The following table will show the variety of Psalmists employed in the composition.


Number of Psalms




12 (Psalms 50 and 73-83)

Sons of Korah

10 (Psalms 42, 44-49, 84, 87, 88)


2 (Psalms 72 and 127)

Heman the Ezrahite

1 (Psalm 88)

Ethan the Ezrahite

1 (Psalm 89)


1 (Psalm 90)

Orphan or Anonymous Psalms


As the Psalms are linked with David more than any other author it is worth pausing to consider his contribution to this volume. Everything we learn from David in Scripture points him out as a man with the God given talents for this work. Indeed we could add that his training and experience fitted him for the bequeathing of this his heirloom to generations of believers. What were his qualities which gifted him with the title “sweet Psalmist of Israel.”? He was a skilful musician (1 Samuel 16:18, Amos 6:5), he was a true poet (2nd Samuel 1:19-27), he was a man of deep feeling (1 Samuel 18:1-4), he was a true worshipper of Jehovah (2nd Samuel 6) and he was a man of rich and varied experience as a shepherd, a warrior, a king, an administrator, a musician, a poet, a worshipper, a lover, a friend, a parent and a sinner.


While there is some clarity in relation to the authors there is much uncertainty surrounding the assembling of the Psalms into their present form. The Jews considered the Book of Psalms to be a volume of five books.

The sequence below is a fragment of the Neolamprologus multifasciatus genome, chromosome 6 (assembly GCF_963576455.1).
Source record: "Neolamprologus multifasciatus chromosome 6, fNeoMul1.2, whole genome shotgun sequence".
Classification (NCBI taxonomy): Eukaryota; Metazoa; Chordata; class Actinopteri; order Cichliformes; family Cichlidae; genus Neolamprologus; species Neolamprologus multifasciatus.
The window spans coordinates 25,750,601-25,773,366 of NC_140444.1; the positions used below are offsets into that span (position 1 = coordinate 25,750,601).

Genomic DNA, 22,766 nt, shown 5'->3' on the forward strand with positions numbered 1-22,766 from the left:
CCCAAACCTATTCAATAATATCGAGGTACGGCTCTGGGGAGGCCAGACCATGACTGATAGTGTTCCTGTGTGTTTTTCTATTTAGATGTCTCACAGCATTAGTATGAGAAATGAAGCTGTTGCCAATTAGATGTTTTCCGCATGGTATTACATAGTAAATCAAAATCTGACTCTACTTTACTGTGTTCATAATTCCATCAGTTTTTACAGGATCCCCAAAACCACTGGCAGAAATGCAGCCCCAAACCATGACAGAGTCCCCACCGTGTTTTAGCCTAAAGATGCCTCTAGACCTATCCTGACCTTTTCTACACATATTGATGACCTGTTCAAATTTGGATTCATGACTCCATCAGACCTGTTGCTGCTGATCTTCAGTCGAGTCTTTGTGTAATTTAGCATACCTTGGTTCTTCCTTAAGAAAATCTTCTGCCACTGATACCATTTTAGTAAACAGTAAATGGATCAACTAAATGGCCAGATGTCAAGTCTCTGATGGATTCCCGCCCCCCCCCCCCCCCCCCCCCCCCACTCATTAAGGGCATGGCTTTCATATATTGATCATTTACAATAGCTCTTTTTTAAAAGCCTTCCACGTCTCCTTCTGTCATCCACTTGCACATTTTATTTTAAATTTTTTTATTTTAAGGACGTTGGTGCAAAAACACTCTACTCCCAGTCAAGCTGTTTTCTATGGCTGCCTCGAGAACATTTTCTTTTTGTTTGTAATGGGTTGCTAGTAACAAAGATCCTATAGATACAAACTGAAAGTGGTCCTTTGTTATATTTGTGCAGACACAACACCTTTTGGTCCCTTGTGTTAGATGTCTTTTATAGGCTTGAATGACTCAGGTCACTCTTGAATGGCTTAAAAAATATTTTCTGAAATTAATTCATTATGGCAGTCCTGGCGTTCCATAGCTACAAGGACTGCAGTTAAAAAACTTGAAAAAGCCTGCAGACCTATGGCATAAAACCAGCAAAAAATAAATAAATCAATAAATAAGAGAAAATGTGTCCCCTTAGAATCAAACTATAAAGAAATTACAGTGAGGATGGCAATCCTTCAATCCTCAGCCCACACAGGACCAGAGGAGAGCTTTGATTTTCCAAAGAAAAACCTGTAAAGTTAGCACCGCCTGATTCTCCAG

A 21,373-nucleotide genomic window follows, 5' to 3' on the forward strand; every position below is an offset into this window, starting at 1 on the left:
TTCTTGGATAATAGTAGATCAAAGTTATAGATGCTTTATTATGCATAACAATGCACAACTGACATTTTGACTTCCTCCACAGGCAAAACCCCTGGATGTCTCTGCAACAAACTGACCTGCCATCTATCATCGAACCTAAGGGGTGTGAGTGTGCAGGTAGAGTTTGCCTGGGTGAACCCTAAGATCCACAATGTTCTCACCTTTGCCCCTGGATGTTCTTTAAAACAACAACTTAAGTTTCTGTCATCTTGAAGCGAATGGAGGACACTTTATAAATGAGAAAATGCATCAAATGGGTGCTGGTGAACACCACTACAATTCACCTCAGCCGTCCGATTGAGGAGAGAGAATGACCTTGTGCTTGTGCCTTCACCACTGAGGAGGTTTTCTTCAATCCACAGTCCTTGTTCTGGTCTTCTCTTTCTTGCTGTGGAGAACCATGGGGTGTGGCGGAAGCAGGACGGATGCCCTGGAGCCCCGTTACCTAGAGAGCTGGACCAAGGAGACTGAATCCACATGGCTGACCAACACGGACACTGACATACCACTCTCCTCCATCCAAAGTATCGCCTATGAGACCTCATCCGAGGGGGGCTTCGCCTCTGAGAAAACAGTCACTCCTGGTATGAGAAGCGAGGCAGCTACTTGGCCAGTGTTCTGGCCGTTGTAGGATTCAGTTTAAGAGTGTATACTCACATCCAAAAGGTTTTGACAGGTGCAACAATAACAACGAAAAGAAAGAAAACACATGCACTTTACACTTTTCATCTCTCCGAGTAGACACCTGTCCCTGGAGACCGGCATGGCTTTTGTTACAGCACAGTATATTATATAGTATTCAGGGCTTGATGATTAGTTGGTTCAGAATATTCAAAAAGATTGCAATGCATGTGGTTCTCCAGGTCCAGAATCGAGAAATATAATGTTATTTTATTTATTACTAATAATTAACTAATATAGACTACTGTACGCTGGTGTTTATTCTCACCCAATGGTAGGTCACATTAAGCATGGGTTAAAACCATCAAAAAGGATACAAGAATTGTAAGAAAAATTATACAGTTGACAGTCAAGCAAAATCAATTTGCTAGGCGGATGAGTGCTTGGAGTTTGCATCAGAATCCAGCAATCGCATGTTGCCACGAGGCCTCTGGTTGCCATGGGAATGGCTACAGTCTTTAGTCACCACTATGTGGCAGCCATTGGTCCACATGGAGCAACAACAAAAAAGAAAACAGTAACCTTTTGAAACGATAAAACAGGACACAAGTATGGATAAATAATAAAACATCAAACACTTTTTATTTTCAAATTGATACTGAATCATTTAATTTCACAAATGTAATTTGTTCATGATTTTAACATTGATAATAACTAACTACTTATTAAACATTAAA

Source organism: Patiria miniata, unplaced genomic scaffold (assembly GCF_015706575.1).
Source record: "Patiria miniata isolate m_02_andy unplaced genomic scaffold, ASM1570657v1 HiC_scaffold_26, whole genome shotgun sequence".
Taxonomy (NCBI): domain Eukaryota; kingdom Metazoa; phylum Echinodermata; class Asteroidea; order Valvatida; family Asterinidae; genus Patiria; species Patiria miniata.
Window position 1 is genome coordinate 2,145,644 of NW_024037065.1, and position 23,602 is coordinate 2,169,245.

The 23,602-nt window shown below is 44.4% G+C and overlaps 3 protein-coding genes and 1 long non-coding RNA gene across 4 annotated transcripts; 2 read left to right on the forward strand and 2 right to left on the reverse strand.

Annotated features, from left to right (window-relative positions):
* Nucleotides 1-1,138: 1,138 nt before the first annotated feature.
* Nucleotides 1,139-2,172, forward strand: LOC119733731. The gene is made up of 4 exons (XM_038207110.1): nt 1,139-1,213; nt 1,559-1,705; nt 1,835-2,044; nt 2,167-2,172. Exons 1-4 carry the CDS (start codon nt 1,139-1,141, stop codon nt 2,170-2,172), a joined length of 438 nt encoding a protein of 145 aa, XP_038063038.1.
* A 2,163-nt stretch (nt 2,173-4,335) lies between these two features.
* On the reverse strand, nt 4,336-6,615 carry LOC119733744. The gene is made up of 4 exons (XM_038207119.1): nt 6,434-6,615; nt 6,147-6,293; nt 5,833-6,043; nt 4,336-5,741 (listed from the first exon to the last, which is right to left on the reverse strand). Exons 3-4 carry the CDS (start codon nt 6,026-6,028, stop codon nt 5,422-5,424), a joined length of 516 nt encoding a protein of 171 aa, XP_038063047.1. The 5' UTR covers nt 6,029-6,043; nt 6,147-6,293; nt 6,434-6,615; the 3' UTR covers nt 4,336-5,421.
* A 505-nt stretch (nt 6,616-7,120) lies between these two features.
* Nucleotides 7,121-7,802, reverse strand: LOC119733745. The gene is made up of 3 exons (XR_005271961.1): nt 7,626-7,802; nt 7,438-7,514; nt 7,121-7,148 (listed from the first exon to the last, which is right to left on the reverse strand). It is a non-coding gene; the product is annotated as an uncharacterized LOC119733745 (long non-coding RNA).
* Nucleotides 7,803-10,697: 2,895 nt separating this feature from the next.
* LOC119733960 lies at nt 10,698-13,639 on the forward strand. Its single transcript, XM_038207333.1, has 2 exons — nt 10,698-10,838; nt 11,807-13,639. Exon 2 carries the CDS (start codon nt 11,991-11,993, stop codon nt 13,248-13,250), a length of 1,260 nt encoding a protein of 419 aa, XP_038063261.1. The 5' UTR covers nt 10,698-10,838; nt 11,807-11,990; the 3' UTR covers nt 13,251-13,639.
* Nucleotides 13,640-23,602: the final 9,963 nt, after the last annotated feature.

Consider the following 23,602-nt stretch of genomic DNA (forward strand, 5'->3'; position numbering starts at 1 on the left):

Book 1 Psalms 1-41 (Mainly written by David)

Book 2 Psalms 42-72 (Mainly written by David and the Sons of Korah)

Book 3 Psalms 73-89 (Mainly composed by Asaph)

Book 4 Psalms 90-106 (Mainly unknown authors)

Book 5 Psalms 107-150 (Mainly written by David)

What is striking, however, about this arrangement is that the Psalms are not in chronological order. David’s Psalms appear early in the volume and also towards the end. The earliest Psalm, penned by Moses, appears as number 90. It is most likely that David began the arrangement of the Psalms playing a key role in assembling the material so that the present form would have been recognisable in his day. By the time of King Hezekiah we know that the Psalms of both David and Asaph were in use by the Lord’s people (2nd Chronicles 29:30). Nevertheless some Psalms were certainly composed after Hezekiah’s time and even during the exile (Psalm 137). The 126th relates the return from captivity which would place it in the days of Ezra and Nehemiah. After the exile there was certainly a renewed interest in the Psalms (Ezra 3:10-11, Nehemiah 12:24-27). This adds weight to the theory that the Psalms were finally assembled after the exile, possibly by Ezra, one of the most dominant figures in Hebrew history.


We consider the titles of the Psalms, written in small print in the Authorised Version, to be inspired. The Hebrew manuscript does nothing to reduce their importance. These words prefacing the Psalms, supply us with useful information as to the authors and, at times, the circumstances when a particular Psalm was written. This is true of the following Psalms of David; 3, 7, 18, 30, 34, 51, 52, 54, 56, 57, 59, 60, 63 and 142.

The following table is a list of rather obscure words used in the titles of Psalms with the meaning:


Meaning, if available

Mizmor (57 times)

To pluck, with reference to an instrument

Shir (30 times, 12 in connection with Mizmor)

A song

Maschil (13 times)

A Meditative Psalm or a Skilful Psalm

Michtam (6 times)